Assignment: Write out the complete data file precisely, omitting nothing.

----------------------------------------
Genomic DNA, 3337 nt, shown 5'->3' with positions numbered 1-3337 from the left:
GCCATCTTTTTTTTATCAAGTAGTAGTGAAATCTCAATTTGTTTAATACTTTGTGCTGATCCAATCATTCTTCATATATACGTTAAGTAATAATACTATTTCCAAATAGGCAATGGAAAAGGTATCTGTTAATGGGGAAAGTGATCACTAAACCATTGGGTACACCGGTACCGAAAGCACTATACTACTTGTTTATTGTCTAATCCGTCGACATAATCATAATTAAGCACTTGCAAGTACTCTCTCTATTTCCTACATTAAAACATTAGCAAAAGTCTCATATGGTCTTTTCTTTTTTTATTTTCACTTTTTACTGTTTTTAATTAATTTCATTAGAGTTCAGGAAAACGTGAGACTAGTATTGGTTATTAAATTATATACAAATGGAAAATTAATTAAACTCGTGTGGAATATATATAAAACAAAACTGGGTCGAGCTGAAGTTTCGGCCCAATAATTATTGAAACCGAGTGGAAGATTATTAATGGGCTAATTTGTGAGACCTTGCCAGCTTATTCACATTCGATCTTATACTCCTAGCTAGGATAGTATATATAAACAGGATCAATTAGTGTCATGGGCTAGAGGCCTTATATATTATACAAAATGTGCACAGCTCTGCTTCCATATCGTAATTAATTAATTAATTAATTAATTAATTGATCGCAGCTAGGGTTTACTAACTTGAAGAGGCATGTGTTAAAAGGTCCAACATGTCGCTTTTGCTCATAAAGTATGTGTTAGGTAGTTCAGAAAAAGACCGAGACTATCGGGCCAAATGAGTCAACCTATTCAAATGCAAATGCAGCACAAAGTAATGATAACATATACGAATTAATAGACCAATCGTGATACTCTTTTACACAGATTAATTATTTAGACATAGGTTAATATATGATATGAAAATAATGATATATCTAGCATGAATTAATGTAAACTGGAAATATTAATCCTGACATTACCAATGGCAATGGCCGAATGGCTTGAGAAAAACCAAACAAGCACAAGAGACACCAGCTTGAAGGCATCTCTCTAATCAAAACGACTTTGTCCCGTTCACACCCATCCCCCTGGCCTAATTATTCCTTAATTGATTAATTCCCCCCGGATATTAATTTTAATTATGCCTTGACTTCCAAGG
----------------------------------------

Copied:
Genomic DNA, 3337 nt, shown 5'->3' with positions numbered 1-3337 from the left:
GCCATCTTTTTTTTATCAAGTAGTAGTGAAATCTCAATTTGTTTAATACTTTGTGCTGATCCAATCATTCTTCATATATACGTTAAGTAATAATACTATTTCCAAATAGGCAATGGAAAAGGTATCTGTTAATGGGGAAAGTGATCACTAAACCATTGGGTACACCGGTACCGAAAGCACTATACTACTTGTTTATTGTCTAATCCGTCGACATAATCATAATTAAGCACTTGCAAGTACTCTCTCTATTTCCTACATTAAAACATTAGCAAAAGTCTCATATGGTCTTTTCTTTTTTTATTTTCACTTTTTACTGTTTTTAATTAATTTCATTAGAGTTCAGGAAAACGTGAGACTAGTATTGGTTATTAAATTATATACAAATGGAAAATTAATTAAACTCGTGTGGAATATATATAAAACAAAACTGGGTCGAGCTGAAGTTTCGGCCCAATAATTATTGAAACCGAGTGGAAGATTATTAATGGGCTAATTTGTGAGACCTTGCCAGCTTATTCACATTCGATCTTATACTCCTAGCTAGGATAGTATATATAAACAGGATCAATTAGTGTCATGGGCTAGAGGCCTTATATATTATACAAAATGTGCACAGCTCTGCTTCCATATCGTAATTAATTAATTAATTAATTAATTAATTGATCGCAGCTAGGGTTTACTAACTTGAAGAGGCATGTGTTAAAAGGTCCAACATGTCGCTTTTGCTCATAAAGTATGTGTTAGGTAGTTCAGAAAAAGACCGAGACTATCGGGCCAAATGAGTCAACCTATTCAAATGCAAATGCAGCACAAAGTAATGATAACATATACGAATTAATAGACCAATCGTGATACTCTTTTACACAGATTAATTATTTAGACATAGGTTAATATATGATATGAAAATAATGATATATCTAGCATGAATTAATGTAAACTGGAAATATTAATCCTGACATTACCAATGGCAATGGCCGAATGGCTTGAGAAAAACCAAACAAGCACAAGAGACACCAGCTTGAAGGCATCTCTCTAATCAAAACGACTTTGTCCCGTTCACACCCATCCCCCTGGCCTAATTATTCCTTAATTGATTAATTCCCCCCGGATATTAATTTTAATTATGCCTTGACTTCCAAGG